Anxiety is something that is talked about far more often nowadays. In recent years, it has even been linked to a variety of health problems: including diabetes, drug misuse, and cardiovascular health.
The link between anxiety and cardiovascular health can be a complex one. Anxiety causes heart palpitations, insomnia, unhealthy eating habits, and many other negative health issues. Alone, none of these symptoms can cause major harm, but they can result in the onset of various cardiovascular diseases in the long term.
A team from the Johannes Gutenberg-University Mainz in Germany investigated how anxiety and cardiovascular health were related in a dataset collected by the Gutenberg Health Study. They wanted to know if chronic anxiety correlated with the onset of cardiovascular disease and if any groups might be more prone to this.
Their investigation was an analysis of data from the Gutenberg Health Study to identify any significant correlations between anxiety and cardiovascular disease. An overall analysis from the study showed that anxiety was more prevalent in young women, and those with a lower economic status. Anxiety also correlated with habits such as smoking and a family history of cardiovascular disease.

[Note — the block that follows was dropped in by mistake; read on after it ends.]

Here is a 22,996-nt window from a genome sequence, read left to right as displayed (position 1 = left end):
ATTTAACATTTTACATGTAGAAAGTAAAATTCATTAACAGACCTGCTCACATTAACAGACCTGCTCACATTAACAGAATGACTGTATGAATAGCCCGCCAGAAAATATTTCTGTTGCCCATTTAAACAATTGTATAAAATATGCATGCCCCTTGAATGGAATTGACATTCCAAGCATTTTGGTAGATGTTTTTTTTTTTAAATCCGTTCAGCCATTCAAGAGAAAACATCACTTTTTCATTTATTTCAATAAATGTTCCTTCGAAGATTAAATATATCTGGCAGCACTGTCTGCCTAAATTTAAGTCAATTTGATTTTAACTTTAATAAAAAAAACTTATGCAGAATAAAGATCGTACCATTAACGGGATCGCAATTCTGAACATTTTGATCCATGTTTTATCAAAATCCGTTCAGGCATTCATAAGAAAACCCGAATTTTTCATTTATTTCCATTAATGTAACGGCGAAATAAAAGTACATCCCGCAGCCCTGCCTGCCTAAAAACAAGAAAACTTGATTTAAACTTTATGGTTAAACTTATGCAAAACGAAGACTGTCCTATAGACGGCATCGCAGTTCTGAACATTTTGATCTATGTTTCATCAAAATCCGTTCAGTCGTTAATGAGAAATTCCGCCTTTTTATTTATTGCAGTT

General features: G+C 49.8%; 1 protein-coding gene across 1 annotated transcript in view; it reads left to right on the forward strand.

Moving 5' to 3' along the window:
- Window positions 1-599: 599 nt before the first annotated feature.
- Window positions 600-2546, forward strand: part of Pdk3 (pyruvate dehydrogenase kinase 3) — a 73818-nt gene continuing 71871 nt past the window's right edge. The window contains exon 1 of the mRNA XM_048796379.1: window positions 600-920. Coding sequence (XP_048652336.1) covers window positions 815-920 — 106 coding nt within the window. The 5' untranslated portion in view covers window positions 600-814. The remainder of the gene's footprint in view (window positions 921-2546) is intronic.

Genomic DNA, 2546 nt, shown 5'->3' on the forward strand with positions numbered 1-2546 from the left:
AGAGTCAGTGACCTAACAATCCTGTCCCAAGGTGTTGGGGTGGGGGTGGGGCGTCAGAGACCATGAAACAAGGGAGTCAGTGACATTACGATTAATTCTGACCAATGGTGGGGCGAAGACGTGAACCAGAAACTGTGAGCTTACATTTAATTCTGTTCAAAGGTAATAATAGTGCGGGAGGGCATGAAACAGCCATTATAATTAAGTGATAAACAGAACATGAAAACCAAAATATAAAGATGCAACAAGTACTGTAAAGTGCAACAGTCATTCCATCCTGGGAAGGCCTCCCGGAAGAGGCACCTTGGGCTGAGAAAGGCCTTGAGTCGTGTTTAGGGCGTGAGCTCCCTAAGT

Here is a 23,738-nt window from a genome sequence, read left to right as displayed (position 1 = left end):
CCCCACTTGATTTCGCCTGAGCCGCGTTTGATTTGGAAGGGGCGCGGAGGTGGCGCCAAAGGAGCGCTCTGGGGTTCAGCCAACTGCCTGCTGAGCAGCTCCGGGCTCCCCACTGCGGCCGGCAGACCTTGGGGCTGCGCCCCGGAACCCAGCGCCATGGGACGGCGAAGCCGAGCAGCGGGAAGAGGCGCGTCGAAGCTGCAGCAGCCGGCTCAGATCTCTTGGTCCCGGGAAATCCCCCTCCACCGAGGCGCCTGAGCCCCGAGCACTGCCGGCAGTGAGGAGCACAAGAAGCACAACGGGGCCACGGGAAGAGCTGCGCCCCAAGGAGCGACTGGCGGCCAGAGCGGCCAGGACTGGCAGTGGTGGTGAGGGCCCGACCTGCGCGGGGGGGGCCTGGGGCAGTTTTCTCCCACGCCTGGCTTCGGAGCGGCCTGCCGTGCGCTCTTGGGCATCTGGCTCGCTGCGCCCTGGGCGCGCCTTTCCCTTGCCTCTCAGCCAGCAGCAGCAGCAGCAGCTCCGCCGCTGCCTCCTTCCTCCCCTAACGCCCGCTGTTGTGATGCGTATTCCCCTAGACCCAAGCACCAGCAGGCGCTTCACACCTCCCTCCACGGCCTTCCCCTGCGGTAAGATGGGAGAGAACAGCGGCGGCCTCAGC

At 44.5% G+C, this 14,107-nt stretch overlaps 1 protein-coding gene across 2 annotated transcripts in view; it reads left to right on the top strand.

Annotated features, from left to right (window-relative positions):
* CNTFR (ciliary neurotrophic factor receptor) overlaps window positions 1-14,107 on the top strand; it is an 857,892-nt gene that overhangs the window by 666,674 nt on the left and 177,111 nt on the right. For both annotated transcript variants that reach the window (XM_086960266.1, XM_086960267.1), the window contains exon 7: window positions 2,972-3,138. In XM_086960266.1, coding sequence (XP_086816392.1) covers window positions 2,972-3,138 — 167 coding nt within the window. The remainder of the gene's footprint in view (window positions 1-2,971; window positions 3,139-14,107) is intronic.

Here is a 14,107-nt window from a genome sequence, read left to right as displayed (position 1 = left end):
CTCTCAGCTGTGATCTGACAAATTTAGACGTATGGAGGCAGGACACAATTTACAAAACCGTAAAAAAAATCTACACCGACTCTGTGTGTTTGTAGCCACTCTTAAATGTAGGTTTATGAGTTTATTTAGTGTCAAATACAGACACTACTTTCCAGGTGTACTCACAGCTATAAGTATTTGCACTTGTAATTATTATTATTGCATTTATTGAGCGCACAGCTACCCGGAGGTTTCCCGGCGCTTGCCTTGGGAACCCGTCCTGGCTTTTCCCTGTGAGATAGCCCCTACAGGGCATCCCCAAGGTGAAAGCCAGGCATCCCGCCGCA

The team then split the dataset by sex, and in men they saw their hypothesis held true as there was a correlation between cardiovascular disease onset and chronic anxiety. However, in women they saw something slightly different. An onset of cardiovascular disease correlated with an onset of anxiety. This observation meant that chronic anxiety did not affect the whole population in the same way and could not be used as an overall indicator of cardiovascular risk.
The team postulated that the sex-linked anxiety correlations they found could be due to the physiological differences between men and women. They did not elaborate on possible social causes due to the nature of the study itself.
They note that the separation of data by sex may make this study more accurate compared to other studies, as many studies show conflicting evidence. Lastly, the team notes that there were limitations to their study, including possible bias due to the self-reporting nature of the Gutenberg Health Study.
The study concludes, “… we found that different forms of anxiousness, including chronic anxiousness, were not significantly related to all-cause-mortality, neither for men nor for women.”